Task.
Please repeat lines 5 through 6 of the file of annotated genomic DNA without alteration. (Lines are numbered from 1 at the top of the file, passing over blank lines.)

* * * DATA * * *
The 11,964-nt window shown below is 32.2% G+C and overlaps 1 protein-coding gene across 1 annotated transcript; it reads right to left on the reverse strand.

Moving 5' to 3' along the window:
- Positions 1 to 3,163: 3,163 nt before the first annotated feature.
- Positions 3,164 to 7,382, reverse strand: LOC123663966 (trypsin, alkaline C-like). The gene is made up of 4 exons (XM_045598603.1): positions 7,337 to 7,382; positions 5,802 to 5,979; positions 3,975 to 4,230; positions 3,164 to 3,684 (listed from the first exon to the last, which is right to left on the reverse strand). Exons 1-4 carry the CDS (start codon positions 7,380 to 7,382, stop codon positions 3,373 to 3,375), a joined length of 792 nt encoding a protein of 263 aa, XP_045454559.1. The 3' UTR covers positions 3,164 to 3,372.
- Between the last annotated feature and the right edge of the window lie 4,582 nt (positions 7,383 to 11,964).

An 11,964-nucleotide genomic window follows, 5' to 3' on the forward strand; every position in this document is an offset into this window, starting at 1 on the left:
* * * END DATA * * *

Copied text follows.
- Between the last annotated feature and the right edge of the window lie 4,582 nt (positions 7,383 to 11,964).

An 11,964-nucleotide genomic window follows, 5' to 3' on the forward strand; every position in this document is an offset into this window, starting at 1 on the left: